Rehabilitation vs penalization

>> Monday, June 27, 2016

Ike Señeres

What enters the language is often difficult to remove, and sometimes it takes decades to do so. Such is the case of the word penalize, a word that has stuck to the language of the justice system even up to now. As we know it now, the word has stuck to the language, even if a paradigm shift has already happened in many justice systems all over the world.
I think it was Bill Gates who asked what is bigger than a paradigm shift, and he provided the answer that a “sea change” is bigger than a paradigm shift. Considering the magnitude of problems that we are facing now in our justice system, it does seem that we now need “sea changes”, rather than just paradigm shifts.
When I was a Senior Fellow at the University of Life, I learned that there was more to teaching than just pedagogy. Of course I already knew then what the meaning of pedagogy was, but I was pleasantry surprised that there was such a thing as andragogy, wherein the focus is not so much on teaching from the perspective of the teacher, but learning from the perspective of the student.
The sea change from pedagogy to andragogy is rather slow, but what is even slower perhaps is the sea change from penalization to rehabilitation, in the case of our justice system. As I understand it, the purpose of sending a convict to jail is not so much to punish him or her, but to rehabilitate him or her so that he or she would already be reformed when he or she goes back to the community.
While this theory may be flawed when it comes to convicts who are sentenced to life imprisonment, we are of course forever hopeful that some of them could be rehabilitated and could be reformed to the point where they could already apply for parole based on good behavior. Aside from that, there is always that possibility of pardon.
In a manner of speaking, it could be said that being imprisoned is already a form of punishment by itself, so much so that there seems to be no more need to penalize a prisoner any further. It could be argued that hard labor is a form of punishment, but that may also be considered as part of disciplining them. For good measure however, it would be good to make the prisoners work on tasks that could increase their skills as a way of preparing them for their return to the community.
In theory, the more rehabilitated a prisoner is, the more prepared he or she would be to return to the community. Conversely, the more rehabilitated a prisoner is, the safer it is for the community, because the released convict would be supposedly less prone to commit any more crimes. In other words, rehabilitation is good not only for the prisoner, but also for the community.
In theory, a prisoner is still a citizen and he does not lose anything because of his conviction, other than his right to vote. What that means is that when he or she returns to the community, he or she should be able to do everything that any other citizen could do, except again to vote. As we know it however, this is too far from the reality, because it is often difficult for a released prisoner to apply for a job or to start a business.
Looking at this from my perspective as an information and communications technology (ICT) practitioner, I think that there are many ways for prisoners to also take advantage of the technology. Among others, they could use electronic commerce to sell their products, and they could use electronic learning to acquire certificates and diplomas as a way of adding to their qualifications.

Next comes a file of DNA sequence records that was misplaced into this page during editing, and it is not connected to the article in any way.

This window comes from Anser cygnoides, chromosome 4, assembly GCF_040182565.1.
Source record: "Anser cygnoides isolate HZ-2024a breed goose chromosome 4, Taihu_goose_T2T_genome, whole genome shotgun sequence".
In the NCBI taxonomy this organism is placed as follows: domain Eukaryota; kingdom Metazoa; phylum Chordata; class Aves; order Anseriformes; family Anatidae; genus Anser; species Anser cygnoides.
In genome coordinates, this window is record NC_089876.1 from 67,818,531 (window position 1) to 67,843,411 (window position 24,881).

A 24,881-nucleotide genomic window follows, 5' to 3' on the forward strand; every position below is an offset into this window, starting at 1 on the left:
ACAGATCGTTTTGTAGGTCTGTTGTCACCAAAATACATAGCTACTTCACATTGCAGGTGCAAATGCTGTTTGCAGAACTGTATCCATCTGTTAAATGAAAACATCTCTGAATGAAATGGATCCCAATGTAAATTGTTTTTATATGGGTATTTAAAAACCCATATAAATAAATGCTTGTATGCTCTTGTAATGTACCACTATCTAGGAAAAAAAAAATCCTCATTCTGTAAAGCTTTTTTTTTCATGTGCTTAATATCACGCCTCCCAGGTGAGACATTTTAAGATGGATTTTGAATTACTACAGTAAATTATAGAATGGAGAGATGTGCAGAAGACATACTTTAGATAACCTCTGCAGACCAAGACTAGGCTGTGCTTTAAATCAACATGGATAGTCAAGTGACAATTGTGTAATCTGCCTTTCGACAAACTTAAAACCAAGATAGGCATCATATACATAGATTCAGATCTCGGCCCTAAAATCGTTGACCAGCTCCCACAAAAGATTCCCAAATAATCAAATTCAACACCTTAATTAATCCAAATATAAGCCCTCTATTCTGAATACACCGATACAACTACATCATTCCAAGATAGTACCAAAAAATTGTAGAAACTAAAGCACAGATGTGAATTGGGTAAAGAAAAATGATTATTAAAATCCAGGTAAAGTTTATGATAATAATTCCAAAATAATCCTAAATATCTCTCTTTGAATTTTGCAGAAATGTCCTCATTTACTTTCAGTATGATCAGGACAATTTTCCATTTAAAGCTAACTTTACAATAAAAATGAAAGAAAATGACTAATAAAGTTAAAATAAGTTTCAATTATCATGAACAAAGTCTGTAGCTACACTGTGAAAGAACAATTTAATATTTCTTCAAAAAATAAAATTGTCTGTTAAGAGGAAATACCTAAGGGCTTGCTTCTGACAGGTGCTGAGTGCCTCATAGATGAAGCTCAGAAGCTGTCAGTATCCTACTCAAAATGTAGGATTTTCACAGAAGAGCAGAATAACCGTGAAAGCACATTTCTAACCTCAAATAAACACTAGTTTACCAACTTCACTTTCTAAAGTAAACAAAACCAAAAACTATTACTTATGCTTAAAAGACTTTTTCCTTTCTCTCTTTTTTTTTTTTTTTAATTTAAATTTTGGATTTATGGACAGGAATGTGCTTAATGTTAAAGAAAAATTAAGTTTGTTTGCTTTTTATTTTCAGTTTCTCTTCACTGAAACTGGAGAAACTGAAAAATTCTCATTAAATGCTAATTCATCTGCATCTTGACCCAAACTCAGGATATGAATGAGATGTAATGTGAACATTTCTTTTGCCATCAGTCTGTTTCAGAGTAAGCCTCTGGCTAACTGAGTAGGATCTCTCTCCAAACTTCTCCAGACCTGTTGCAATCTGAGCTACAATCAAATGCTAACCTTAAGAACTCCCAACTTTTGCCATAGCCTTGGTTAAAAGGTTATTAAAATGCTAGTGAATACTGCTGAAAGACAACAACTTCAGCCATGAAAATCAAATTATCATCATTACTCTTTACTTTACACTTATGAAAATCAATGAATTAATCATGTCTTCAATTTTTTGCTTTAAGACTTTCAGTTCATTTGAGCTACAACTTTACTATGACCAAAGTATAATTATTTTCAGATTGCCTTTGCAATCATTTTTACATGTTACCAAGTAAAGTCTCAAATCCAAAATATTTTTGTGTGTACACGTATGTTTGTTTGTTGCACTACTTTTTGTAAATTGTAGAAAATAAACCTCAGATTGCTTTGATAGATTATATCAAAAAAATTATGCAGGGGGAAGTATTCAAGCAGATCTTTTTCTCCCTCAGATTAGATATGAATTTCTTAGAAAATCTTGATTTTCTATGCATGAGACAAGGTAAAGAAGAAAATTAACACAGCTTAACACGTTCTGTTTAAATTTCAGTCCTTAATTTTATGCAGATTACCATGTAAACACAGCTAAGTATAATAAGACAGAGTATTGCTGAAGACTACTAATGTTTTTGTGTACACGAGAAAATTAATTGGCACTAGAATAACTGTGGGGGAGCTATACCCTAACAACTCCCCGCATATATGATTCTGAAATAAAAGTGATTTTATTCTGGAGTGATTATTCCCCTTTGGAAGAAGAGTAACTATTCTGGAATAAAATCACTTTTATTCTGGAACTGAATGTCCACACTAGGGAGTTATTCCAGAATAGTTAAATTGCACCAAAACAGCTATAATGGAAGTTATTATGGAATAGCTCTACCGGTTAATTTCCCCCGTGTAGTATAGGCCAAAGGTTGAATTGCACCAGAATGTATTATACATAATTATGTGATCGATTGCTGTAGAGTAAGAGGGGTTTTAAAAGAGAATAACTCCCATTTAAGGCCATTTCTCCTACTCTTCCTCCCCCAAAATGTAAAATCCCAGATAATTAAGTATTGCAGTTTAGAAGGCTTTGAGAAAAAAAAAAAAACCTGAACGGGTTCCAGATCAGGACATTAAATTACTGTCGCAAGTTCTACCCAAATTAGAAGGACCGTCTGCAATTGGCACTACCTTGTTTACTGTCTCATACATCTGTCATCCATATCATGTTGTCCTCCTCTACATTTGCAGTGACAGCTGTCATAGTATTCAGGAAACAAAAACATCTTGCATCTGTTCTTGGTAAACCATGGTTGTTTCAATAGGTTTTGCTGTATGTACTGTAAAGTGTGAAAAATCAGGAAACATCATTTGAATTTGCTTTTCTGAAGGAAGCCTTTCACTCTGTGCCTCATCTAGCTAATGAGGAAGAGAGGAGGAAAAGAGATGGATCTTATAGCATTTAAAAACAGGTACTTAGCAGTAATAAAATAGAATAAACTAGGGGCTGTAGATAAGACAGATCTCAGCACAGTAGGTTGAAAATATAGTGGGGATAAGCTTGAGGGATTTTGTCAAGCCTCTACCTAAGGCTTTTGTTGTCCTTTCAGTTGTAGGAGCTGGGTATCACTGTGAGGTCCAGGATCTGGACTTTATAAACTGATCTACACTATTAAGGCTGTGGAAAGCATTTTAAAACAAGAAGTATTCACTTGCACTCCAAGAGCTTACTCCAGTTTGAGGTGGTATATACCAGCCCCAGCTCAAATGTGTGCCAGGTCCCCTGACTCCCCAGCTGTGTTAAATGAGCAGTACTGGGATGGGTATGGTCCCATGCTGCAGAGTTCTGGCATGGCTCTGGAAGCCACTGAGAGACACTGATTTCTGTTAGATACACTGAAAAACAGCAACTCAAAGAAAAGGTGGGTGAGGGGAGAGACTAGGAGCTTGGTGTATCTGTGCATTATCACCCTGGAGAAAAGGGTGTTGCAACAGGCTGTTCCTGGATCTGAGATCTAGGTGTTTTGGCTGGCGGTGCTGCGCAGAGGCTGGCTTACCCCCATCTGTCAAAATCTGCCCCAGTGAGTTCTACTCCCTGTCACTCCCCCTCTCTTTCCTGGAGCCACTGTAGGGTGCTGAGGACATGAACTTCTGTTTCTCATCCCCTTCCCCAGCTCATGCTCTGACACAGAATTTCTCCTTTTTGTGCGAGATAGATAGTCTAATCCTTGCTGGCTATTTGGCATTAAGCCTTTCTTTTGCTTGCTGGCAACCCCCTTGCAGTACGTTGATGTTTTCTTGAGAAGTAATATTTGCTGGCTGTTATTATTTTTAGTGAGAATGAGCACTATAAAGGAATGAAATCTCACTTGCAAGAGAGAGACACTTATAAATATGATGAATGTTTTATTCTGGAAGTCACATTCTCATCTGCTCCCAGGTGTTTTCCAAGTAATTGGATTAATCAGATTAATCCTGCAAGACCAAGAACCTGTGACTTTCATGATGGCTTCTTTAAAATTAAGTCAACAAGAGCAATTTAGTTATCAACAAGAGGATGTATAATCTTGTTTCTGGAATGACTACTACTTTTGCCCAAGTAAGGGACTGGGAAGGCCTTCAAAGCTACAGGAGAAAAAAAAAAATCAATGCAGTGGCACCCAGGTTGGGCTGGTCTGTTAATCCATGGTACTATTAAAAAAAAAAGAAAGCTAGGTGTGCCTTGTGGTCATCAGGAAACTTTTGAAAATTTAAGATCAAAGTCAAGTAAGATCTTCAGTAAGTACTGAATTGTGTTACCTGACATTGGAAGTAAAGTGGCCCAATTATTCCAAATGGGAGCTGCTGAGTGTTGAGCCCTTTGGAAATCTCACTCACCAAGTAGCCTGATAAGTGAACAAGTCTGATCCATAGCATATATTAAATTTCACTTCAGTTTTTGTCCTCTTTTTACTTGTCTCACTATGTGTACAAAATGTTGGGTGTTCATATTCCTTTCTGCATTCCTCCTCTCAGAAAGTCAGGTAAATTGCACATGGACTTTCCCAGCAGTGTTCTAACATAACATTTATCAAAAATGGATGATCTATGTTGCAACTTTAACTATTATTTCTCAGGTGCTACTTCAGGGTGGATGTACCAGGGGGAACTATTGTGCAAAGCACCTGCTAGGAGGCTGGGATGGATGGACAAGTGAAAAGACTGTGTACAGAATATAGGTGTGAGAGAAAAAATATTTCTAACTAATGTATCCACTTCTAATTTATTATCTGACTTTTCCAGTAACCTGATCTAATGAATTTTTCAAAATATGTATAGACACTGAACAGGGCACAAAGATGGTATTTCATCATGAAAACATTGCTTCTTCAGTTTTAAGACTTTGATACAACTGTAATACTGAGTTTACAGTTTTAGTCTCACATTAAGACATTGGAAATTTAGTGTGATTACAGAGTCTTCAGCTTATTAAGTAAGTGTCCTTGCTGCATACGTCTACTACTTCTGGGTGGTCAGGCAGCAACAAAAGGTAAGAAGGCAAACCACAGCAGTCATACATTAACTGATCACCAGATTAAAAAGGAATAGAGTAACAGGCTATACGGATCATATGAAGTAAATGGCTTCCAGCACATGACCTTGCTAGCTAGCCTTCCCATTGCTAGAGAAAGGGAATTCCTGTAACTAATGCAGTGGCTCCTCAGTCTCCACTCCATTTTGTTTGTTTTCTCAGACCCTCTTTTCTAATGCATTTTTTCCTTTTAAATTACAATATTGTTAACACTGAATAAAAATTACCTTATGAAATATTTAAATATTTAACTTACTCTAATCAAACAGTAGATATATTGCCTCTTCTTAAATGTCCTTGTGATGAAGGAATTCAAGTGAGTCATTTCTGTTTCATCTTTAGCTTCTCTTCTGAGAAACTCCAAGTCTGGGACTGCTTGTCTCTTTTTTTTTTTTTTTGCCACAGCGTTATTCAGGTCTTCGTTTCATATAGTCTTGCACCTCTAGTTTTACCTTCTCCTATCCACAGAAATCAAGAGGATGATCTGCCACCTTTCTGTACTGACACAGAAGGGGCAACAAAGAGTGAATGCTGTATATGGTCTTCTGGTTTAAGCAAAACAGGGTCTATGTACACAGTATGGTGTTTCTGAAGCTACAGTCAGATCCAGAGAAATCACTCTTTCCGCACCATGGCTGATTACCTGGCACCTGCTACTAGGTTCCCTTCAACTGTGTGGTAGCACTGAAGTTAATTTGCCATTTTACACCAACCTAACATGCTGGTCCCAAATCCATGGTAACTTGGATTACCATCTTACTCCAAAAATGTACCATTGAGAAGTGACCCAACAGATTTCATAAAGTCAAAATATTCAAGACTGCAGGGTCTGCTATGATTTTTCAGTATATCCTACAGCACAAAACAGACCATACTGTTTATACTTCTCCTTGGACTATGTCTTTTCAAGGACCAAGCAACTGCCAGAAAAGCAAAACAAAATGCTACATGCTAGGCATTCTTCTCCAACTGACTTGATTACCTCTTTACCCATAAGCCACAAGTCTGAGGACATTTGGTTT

The corrections component is part of the five pillars of justice that also includes the community, law enforcement, prosecution and the courts system. From the corporate perspective, it could be said that the five pillars would actually form one end to end complete supply chain. In that sense, it could be said that except for those who have life sentences or death sentences, all prisoners would return to the community where they come from. That is actually the idea behind the process of rehabilitation, to prepare these prisoners for their eventual return to the community.
Furthermore, the idea is to rehabilitate a prisoner so that he or she would become a responsible member of society when he or she returns to the community, instead of being a convict again, in which case he or she would have to go back again to the supply chain where he or she came from. As we know it now from actual experience, there is more of a tendency to now for a prisoner to become more of a hardened criminal when he or she returns to society, in which the lack of rehabilitation would actually produce more criminals instead of reducing their numbers.
By comparison, it would appear that the Bureau of Corrections (BUCOR) is more aptly named than the Bureau of Jail Management and Penology (BJMP). As its name implies, BUCOR is into corrections, while BJMP is into penology. Between the two, it seems that it is BJMP that needs to have a sea change from penalization to rehabilitation. Notwithstanding its appropriate name however, BUCOR also appears to be focused on penalization as well and in that sense, it would also need a sea change from penalization to rehabilitation.

It is laudable that the new government is now committed to removing the apparent nerve center of the illegal drug trade from inside the prisons system. I have no doubt that the commitment will be met because of the political will that it has been exhibiting, but beyond the crackdown on the drug trade inside the prisons, the focus should eventually shift towards making the prisons more conducive to rehabilitation instead of the reverse.Email or text +639956441780


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